Image: © ZSL
August 8, 2023 10:08 am
Whipsnade, England, The United Kingdom
After a thirteen month wait keepers at ZSL Whipsnade Zoo have been thrilled by the birth of an endangered Grevy’s zebra foal. The team at the zoo are celebrating this exciting addition to the population of this threatened species.
The new arrival has been named Zinabi by keepers meaning raindrop in the Ethiopian language of Amharic. His name recognizes the rain which was falling across Whipsnade on the day he was born. While a common sight on the Dunstable Downs rain is a cause for celebration in Zinabi’s native Ethiopia.
Zookeepers Michael Hepher said, ”“Raindrops are a good thing in areas where there is extreme drought – caused in part by climate change – putting both human and animal lives at risk. Zinabi was born on a rainy Sunday and is a cause for celebration, as his birth marks the next generation of hope for the Endangered species – we thought it was the perfect name.”
At 11 years old the foal resembles a perfect miniature of mother, Hanna.
Michael added: “We knew Henna was expecting early on, but with zebras having such a long gestation we had to be patient. A few days before she gave birth, she separated herself from the herd, as is common in the wild, and in the early hours of Sunday morning (23 July) we found her curled up with the tiny newborn on a bed of straw.
“Within hours, the little one was wobbling around on his four gangly feet, with mum nudging and encouraging him to try again whenever he faltered. In the wild, zebra foals need to be up and moving quickly, in case any predators are lurking nearby, and Zinabi did a great job of taking his first few steps.”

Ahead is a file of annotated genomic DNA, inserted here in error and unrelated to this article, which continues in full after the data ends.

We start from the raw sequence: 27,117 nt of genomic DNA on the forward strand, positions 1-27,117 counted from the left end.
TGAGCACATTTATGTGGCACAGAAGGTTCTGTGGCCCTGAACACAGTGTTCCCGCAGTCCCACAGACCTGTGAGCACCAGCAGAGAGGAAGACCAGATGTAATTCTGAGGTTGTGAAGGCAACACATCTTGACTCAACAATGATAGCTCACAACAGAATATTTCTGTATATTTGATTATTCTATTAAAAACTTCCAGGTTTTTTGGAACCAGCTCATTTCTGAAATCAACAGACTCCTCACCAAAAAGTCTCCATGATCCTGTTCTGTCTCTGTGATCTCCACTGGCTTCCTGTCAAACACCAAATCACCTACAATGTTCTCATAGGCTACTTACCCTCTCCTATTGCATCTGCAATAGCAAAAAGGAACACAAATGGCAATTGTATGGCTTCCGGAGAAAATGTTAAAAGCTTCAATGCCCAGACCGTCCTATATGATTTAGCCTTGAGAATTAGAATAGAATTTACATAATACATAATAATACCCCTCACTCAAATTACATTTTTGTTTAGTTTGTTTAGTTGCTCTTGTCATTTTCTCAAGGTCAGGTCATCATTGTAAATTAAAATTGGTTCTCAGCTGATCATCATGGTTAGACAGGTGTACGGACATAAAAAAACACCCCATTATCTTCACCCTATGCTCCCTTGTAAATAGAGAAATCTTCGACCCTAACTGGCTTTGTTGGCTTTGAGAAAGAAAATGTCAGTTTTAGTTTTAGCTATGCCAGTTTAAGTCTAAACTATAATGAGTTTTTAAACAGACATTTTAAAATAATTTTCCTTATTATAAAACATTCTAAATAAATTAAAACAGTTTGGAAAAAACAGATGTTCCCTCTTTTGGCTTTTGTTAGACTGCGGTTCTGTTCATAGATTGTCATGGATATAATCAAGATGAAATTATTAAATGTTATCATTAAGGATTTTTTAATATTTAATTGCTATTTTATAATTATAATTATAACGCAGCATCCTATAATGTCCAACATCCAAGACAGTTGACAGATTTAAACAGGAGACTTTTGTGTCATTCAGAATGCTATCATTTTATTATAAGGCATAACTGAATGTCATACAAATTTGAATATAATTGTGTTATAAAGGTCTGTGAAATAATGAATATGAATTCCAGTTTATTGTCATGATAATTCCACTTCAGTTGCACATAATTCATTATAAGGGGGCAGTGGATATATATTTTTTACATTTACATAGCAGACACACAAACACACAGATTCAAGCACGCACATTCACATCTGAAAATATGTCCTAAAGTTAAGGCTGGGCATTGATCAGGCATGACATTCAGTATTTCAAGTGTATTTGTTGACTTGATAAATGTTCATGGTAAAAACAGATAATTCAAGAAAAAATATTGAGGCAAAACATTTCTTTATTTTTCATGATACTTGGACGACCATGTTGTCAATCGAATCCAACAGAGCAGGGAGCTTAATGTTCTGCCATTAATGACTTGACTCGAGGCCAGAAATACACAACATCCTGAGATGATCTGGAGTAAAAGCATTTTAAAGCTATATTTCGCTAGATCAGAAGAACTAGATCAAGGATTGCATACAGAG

The International Union for the Conservation of Nature (IUCN) list the Grevy’s zebra as endangered. Less than 2,000 individuals remain across the horn of Africa where they can be found.
“Sadly, in the wild Grevy’s zebras face a slew of threats, from habitat loss due to development, degradation to grazing land from livestock, hunting, as well as disease from unvaccinated livestock,” added Michael.
ZSL the conservation charity which operate Whipsnade Zoo are helping to protect wildlife across the globe as Michael explained, “We’re working with zoos globally to ensure there is a healthy and genetically diverse back-up population of Grevy’s zebras, in case their numbers fall further. Meanwhile our ZSL colleagues are working to protect Kenya’s ecosystems through training young conservationists, engaging with local communities and helping to address human-wildlife conflict. Every visitor we welcome this summer will be supporting this vital work.”
Text. Image: © ZSL
About the Author
Cale has operated The Animal Facts since 2012. During this time he has volunteered and worked across a range of Australian Wildlife Parks something he continues to today. He holds a certificate in Animal Care and Husbandry.
Image: © ZSL
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